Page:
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What common values?

Image credit: Ninian Reid (Flickr: Creative Commons)

Speaking in Saudi Arabia, US President Donald Trump laid out his vision for US foreign policy: ‘We are adopting a “principled realism”, rooted in common values and shared interests’, he said.

Realism is the school of international relations which holds that states will always put their national interests first. In this case, Trump declared that ‘our first priority is always the safety and security of our citizens’.

As such, two national interests emerged in Trump’s speech. First, the threat from ISIS which seeks ‘control of territory and populations’ and access to funds, and second, the threat from Iran which ‘funds, arms, and trains terrorists, militias, and other extremist groups that spread destruction and chaos across the region’.

Most realists do not shy away from the moral issues around putting their national interest first. In Thucydides’ Melian Dialogue—a foundational work for realists—the Athenian envoy puts it straightforwardly: ‘When one side is stronger, it gets as much as it can, and the weak must accept that’. For realists, this is simply an inevitable result of human nature.

Enter Trump’s ‘principled realism’.

The realism part seems clear: putting US interests first—or at least the interests that Trump deems important. But Trump offered Saudi Arabia a ‘partnership based on shared interests and values’. What exactly are these shared values?

In a powerful New York Times piece, Mona Eltahawy writes: Saudi Arabia ‘is the only country in the world that upholds a ban on women’s driving. And the country’s male guardianship system renders women perpetual minors, who need permission from a father, brother or even a son to travel, study, marry or gain access to government services’.

Only weeks before Trump’s visit, ‘Dina Ali Lasloom, a 24-year-old Saudi Arabian, was dragged onto a plane from Manila to Riyadh with her mouth taped shut and her arms and legs bound… where she’d escaped a forced marriage’.

In fact, it was only in April that the United States itself forced a vote at the United Nations on whether Saudi Arabia could join the Commission on the Status of Women, instead of the usual closed door arrangements.

Moreover, this is without even getting into the score of other rights that are violated by the Saudi regime. According to the Washington-based think tank Freedom House, in 2016, Saudi Arabia scored an astonishingly low ranking of 3/40 for its political rights and civil liberties.

As Berman writes, ‘we’d be hard pressed to express the differences between Iran and Saudi Arabia without putting them into a context of Shia versus Sunni’.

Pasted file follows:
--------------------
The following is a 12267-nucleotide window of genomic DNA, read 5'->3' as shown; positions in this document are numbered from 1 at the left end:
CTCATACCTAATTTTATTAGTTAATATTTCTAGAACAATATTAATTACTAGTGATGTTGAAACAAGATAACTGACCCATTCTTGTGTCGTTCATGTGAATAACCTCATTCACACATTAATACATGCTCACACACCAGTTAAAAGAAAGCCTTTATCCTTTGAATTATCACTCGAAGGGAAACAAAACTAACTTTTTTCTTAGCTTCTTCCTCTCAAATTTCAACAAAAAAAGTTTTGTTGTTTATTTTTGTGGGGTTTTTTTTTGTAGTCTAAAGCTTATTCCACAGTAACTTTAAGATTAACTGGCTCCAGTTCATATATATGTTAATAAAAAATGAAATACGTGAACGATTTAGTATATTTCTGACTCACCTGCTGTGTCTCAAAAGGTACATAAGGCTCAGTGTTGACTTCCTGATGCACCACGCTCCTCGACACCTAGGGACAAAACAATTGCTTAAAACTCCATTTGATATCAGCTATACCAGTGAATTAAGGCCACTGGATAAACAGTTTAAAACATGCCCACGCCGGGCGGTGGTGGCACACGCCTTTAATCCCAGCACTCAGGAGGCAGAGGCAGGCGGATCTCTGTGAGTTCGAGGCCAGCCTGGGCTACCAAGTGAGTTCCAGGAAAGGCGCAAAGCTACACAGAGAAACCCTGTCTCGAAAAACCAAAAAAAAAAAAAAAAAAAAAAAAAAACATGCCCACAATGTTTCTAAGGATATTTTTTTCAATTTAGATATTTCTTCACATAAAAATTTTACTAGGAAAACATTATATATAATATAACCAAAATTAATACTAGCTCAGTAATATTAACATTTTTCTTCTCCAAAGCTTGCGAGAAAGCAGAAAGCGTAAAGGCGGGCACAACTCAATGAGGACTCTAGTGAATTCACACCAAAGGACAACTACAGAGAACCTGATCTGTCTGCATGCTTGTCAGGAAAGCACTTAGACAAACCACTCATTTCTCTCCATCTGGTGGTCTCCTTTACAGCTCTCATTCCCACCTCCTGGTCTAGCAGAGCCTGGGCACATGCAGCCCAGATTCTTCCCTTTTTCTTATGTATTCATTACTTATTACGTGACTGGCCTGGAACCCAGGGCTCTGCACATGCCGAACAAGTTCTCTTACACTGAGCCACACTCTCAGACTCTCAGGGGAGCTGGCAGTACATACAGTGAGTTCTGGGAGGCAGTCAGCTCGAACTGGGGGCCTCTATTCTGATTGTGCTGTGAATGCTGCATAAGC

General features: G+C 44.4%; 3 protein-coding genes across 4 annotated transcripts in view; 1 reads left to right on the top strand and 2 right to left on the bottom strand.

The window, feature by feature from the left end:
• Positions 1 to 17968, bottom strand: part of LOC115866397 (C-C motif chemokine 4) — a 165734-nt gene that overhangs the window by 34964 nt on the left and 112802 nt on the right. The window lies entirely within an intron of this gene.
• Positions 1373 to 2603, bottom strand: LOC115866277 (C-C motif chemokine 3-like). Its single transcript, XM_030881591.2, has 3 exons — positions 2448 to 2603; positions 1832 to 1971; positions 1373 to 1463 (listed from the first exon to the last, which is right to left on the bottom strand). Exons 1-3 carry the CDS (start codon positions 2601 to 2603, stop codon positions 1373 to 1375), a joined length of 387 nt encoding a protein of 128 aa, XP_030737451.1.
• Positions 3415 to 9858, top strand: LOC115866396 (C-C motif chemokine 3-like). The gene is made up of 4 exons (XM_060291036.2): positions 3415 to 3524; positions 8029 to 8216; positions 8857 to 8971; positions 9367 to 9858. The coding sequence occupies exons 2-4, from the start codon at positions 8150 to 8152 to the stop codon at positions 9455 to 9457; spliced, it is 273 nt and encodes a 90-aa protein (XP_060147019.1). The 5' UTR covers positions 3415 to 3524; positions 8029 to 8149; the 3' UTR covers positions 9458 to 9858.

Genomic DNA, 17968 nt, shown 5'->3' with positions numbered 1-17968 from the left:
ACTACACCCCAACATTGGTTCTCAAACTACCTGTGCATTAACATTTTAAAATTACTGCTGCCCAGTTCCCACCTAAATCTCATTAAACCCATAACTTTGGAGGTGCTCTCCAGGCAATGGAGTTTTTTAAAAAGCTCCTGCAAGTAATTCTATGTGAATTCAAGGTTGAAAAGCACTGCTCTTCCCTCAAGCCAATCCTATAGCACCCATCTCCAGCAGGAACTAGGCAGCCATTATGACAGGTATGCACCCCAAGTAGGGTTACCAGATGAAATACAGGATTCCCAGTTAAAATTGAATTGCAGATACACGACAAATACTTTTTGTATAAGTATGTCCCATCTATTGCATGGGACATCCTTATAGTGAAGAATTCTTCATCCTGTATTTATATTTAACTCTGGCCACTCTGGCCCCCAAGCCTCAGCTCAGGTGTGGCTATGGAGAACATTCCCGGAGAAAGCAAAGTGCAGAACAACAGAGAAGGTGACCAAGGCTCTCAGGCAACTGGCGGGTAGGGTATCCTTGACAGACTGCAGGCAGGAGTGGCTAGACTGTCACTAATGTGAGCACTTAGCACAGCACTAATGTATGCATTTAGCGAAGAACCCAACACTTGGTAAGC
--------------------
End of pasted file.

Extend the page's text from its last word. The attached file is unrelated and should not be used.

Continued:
This is not to downplay the unique threat from Iran’s nuclear program. Undoubtedly, Iran’s creeping nuclear ambitions pose a unique threat to American interests in the region. But in terms of terrorism and global security, a Wikileaks cable clearly quotes then-Secretary of State Hillary Clinton saying that ‘donors in Saudi Arabia constitute the most significant source of funding to Sunni terrorist groups worldwide’ and that ‘Saudi Arabia remains a critical financial support base for al-Qa'ida, the Taliban, LeT [Lashkar-e-Taiba], and other terrorist groups, including Hamas’.

The other difference between Iran and Saudi Arabia seems to be that Saudi Arabia buys US weapons and sells it oil, while Iran does not. As Trump made clear, the ‘landmark agreement includes the announcement of a $110 billion Saudi-funded defence purchase’.

This is not to suggest that a relationship with Iran could be based upon common values. Rather, it is simply to say that for Trump enemies are not opposed ‘because of their principles, but because of their transactional opposition to American interests’. So much for principled realism.

There is one other issue to be addressed here.

Another key tenet of realism is that security is primarily defined in terms of the state. However, even the United Nations Security Council, which is notorious for its susceptibility to the hard realist power of its permanent members, has passed seven resolutions acknowledging the links between women, peace, and security.

As critical theorists argue, a mature conception of security cannot stop at the state-level without also considering individual emancipation and individual rights. Otherwise, ‘for whom’ is such security intended?

Putting it simply, this means that gender apartheid is itself a security issue.

In his speech, Trump spoke about ‘common values’ and ‘common security’. But the bottom line is that neither of these exist.

Shmuel Levin is the International Security Fellow for Young Australians in International Affairs.

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